‘Blazing out into flaming crimson’

[Author’s noteThis series of excerpts from the Regina Shober Gray diary began here.]

PP231.236 Regina Shober Gray. Not dated.
Regina Shober Gray by [Edward L.] Allen, ca. 1860. Courtesy of the Maryland Historical Society, Item PP231.236
By the third week in August 1880, Mrs. Gray[1] was comfortably settled in New Hampshire, where she had evidently not lost her discerning eye for nature or the capacity to translate her views into prose.

Plaisted House, Jefferson, Sunday, 22 August 1880: We came here yesterday, having had a comfortable ride up – part of it, along the shores of Winnisquam & Winnipesaukee, and very beautiful. We found more change of the leaf than we expected so early in the season; but in low lying, moist grounds, the young maples, swamp alders, sumach &c blazed out into flaming crimson, scarlet and orange colours, like tongues of living fire against the dense, solid greens of the summer foliage; and the banks and wild pastures were carpeted with bloom – the golden-rod & yellow tansy, the white yarrow that “heals the wounded heart,” and every variety of pink spireas and purple asters & immortelles, and rich red cardinal flowers that made a glory whenever they nodded to the breeze, and great beds of night-shade, with their gay, rank, poisonous-looking blossoms of orange and purple.

Here I have a window that commands Mts. Madison, Adams, Jefferson, & Washington, a superb range – while through a dip in the sky line of one, peers up the dome of Mt. Monroe; nearer is Cherry Mountain with its wooded slopes – and beyond, to the right, stands the grand mass of Lafayette with its jagged, picturesque outlines and the symmetrical pointed dome [of] the Haystack – while afar off the distant Green Mts. of Vermont circle round the horizon. It is a splendid view, extending over wide spaces; and the air here is so deliciously pure, soft, & invigorating that it is a delight to breathe. Frank [Gray][2] already feels better & looks so – he had a miserable time with his eyes yesterday, coming up.

The house is full, and Mary [Gray][3] & I have to room together till Tuesday, when some go off and we are promised a room for Mary. Frank would give up his room to her – but there is not a place within a half mile where he can be accommodated, so we make the best of our narrow, incommodious quarters pro-tem.

Mrs. Hemenway[4] is here and is as always very friendly…, but I keep very quiet and in my own room – I have no spirits for meeting strangers. This afternoon at 4 o’c, we go to drive. I cannot walk here except on the level piazza – but Frank & Mary can take pleasant rambles.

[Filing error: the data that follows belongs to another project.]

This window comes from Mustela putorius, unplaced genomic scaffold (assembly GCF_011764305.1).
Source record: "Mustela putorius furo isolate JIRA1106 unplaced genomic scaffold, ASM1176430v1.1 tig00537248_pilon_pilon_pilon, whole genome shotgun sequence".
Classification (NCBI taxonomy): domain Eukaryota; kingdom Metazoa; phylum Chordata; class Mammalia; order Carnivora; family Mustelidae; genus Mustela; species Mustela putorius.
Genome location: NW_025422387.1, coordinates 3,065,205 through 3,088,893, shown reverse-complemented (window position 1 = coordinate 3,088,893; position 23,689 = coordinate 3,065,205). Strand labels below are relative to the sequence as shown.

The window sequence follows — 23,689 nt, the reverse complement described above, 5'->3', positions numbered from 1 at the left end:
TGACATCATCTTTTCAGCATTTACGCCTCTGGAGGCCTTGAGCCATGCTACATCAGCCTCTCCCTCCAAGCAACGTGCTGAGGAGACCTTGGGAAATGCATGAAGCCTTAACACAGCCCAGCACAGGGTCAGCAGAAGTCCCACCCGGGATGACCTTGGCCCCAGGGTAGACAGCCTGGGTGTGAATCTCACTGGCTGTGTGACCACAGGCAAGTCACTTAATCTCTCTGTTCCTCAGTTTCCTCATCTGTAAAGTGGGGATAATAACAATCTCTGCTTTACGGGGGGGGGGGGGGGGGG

Thursday, 26 August 1880: My hand is stiff with cold. I have been walking for a half-hour round the piazza. I generally have it to myself so early – others come out for a minute or two and talk a little about the view & the weather – exhaustless topics always – and invaluable where you need only a few civil words! There was a heavy frost last night – and at 6½ this morning the thermom. stood at 38. It is now 42 – a superbly clear, fine morning – the sky line of the great mountains standing out finely. Off toward Lancaster the valley is filled with dense masses of cloud, wh. are now first beginning to break and show tree tops and hill-tops above them. Probably the cloud follows the course of the Connecticut River…

We had letters on Tuesday from Rege & Morris [Gray],[5] [and the diarist’s sisters] S.M.L.[6] and S.B.D.[7]

Sunday, 29 August 1880: Thursday afternoon Frank took us a delightful drive beyond the Mt. Adams House off Gorham way. It had grown very hot, after the sudden cold of the early morning – and we found the drive home through the woods by the valley road very pleasant. I had a sick restless night – and have been very poorly since – and found several others in the house were similarly affected – cold, no doubt, from the great change of weather, and congestion &c. I am much better to-day – but weak and shall not get down stairs.

We had a heavy thunder storm last evg. One bolt seemed to break in our very rooms, it was so near – & sharp & quick as a magnified rifle ball! We are told this morning that it actually struck the ground between us and the Jefferson Hill House near by. To-day is the first dull day we have had. The great Mountains are blotted out entirely by heavy masses of cloud.

The house is full, tho’ several parties have left. On Tuesday Mary is to have the room next mine, which communicates with it; this will be a great comfort to us both…

The series concludes here.


[1] Hedwiga Regina Shober (1818–1885) was married to Dr. Francis Henry Gray 1844–80. Entries from the Hedwiga Regina Shober Gray diary, R. Stanton Avery Special Collections.

[2] The diarist’s eldest son, Francis Calley Gray (1846–1904).

[3] Mrs. Gray’s daughter, Mary Clay Gray (1848–1923).

[4] Mary Porter Tileston of New York (1820–1894) was married to Edward Augustus Holyoke Hemenway of Boston 1840–76.

[5] The diarist’s younger sons, Reginald Gray (1853–1904) and Morris Gray (1856–1931), both of whom were traveling.

[6] Sarah Morris Shober (1825–1917), who married the Rev. William Phillips Lewis in 1868.

[7] Susanna Budd Shober (1823–1898?), who married Dr. John Davies in 1867.

About Scott C. Steward

Scott C. Steward was the founding editor at Vita Brevis; he served as NEHGS Editor-in-Chief 2013-2022. He is the author, co-author, or editor of genealogies of the Ayer, Le Roy, Lowell, Saltonstall, Thorndike, and Winthrop families. His articles have appeared in The New England Historical and Genealogical Register, NEXUS, New England Ancestors, American Ancestors, and The Pennsylvania Genealogical Magazine, and he has written book reviews for the Register, The New York Genealogical and Biographical Record, and the National Genealogical Society Quarterly.

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